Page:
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Tracheophyta contains the vascular plants i.e. those with a vascular system which conducts water and nutrients. It contains six classes comprising ferns, horsetails and club mosses, and the gymnosperms and the angiosperms. These last two names have now disappeared, as indicated below, though the terms are still used colloquially, and will no doubt continue to be used for years to come as generations of botanists are so familiar with them. Similarly, the terms monocotyledons and dicotyledons are now officially defunct, though they also may remain in use for some time.

Conifers, cycads and ginko (formerly Gymnospermidae) are now in class Pinopsida

Flowering plants (formerly Angiospermidae) are now in class Magnoliopsida

The Magnoliopsida contains two sub-classes:

Liliidae – lilies, Monocotyledonae).

orchids,

palms,

sedges,

rushes,

reeds,

grasses

(formerly

Magnoliidae – the

broad-leaved plants, usually with two seed-leaves (formerly

Dicotyledonae).

To take taxa further would consume too much space in this Guidance Note, though it is worth mentioning three families. The rushes are Juncaceae (including the genus Juncus) and the sedges are Cyperaceae (including the genus Carex). Grasses were formerly Gramineae but are now the Poaceae, but as with many such changes the old name may remain in common usage for some time.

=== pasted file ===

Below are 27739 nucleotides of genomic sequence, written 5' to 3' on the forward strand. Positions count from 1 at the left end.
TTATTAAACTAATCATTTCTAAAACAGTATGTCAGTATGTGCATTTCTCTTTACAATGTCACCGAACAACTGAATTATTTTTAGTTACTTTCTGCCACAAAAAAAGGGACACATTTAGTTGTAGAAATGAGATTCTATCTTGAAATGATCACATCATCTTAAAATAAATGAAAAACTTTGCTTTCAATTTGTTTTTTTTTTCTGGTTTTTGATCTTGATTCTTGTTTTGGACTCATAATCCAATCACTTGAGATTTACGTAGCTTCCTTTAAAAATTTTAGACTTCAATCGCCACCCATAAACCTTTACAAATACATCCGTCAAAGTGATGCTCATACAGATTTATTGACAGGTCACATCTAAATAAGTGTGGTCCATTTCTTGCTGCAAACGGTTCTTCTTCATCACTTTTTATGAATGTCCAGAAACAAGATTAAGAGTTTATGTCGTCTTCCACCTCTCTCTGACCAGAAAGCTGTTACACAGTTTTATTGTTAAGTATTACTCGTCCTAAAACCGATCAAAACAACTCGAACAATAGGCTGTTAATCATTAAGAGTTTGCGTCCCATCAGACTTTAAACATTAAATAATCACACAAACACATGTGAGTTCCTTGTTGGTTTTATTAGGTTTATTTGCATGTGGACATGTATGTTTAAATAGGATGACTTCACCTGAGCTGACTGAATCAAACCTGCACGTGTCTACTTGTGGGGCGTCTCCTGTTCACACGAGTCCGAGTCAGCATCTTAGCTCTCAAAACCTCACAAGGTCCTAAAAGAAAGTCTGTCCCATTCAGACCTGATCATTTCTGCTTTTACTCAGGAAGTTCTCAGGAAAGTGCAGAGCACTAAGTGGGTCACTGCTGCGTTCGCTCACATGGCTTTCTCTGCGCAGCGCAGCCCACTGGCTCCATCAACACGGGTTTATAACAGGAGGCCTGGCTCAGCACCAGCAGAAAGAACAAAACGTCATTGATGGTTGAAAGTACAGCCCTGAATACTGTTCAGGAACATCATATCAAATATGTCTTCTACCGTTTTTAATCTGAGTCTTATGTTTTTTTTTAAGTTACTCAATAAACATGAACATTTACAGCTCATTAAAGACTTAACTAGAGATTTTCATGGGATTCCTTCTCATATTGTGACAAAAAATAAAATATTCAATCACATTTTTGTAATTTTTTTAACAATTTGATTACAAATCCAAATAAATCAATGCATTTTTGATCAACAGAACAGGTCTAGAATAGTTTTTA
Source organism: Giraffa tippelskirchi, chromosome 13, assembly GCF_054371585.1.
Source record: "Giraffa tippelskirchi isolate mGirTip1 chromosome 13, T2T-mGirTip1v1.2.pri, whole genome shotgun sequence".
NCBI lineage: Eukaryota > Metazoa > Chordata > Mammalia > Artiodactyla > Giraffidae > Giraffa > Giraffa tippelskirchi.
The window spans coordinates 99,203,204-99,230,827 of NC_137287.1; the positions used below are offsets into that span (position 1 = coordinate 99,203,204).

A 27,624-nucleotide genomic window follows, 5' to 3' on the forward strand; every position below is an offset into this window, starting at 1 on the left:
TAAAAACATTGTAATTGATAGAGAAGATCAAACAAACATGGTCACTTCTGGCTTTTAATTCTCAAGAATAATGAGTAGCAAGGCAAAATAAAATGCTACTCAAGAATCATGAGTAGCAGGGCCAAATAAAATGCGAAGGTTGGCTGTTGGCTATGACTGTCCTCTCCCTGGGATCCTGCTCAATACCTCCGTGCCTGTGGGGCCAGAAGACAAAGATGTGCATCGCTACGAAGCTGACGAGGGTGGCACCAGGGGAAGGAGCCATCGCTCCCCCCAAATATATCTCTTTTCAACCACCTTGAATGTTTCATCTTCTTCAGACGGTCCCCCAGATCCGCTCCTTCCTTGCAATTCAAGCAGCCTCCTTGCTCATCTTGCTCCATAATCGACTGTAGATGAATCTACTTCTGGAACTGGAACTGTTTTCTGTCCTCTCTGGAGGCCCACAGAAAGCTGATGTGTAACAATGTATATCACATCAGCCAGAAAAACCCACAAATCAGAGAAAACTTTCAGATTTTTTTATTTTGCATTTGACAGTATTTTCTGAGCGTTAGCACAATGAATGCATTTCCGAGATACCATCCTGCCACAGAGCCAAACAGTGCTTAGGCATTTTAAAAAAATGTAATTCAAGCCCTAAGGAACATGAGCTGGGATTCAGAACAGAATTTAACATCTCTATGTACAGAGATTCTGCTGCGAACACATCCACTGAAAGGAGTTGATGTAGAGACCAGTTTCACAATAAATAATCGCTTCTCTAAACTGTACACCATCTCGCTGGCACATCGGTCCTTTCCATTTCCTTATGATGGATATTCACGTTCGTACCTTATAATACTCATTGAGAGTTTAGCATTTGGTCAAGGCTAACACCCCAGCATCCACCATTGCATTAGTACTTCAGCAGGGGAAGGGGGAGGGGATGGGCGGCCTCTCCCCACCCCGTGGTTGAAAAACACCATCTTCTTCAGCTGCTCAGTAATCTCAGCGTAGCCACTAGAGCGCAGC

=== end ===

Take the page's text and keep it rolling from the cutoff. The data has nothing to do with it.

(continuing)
For an inexpensive and easy to follow reference to names of plants the reader is referred to Collins Pocket Guide to Wild Flowers of Britain and Northern Europe (New Edition) by Fitter, Fitter and Blamey published in paperback in 1996 by Harper Collins. This lists plants under headings giving the English family name, followed by the current Latin name, and with the obsolete name in brackets e.g. Mint Family, Lamiaceae (Labiatae). The names of British plants in this popular wild flower guide are those used in the New Flora of the British Isles (2nd edition 1997) by Clive Stace, and D H Kent’s List of Vascular Plants in the British Isles (1992).

For grasses the standard popular work has been Grasses by C E Hubbard, published in paperback by Pelican, and still available. It has been around since 1954 and has been reprinted many times. Collins publish a Guide to the Grasses, Sedges, Rushes and Ferns of Britain and Northern Europe by Fitter, Fitter and Farrer. Both of these books were last reprinted in 1984. They may not be taxonomically up to date, but the common and Latin names of the species covered have not changed greatly since publication. Grasses are also included in Stace and grass specialists can refer to this flora for the latest in grass taxonomy.

Recent changes in fungal taxonomy

Fungi have been less well studied than plants and in consequence fungal taxonomy is much less stable. With much current research at the DNA level we can anticipate yet more changes as it seems that many of the familiar macroscopic structures have evolved several times so do not indicate a relationship. The taxonomic hierarchy to the level of class is given below. For the complete and up to date taxonomic structure reference should be made to the 9th edition of Ainsworth and Bisby’s Dictionary of the Fungi published in 2001. It can be obtained by

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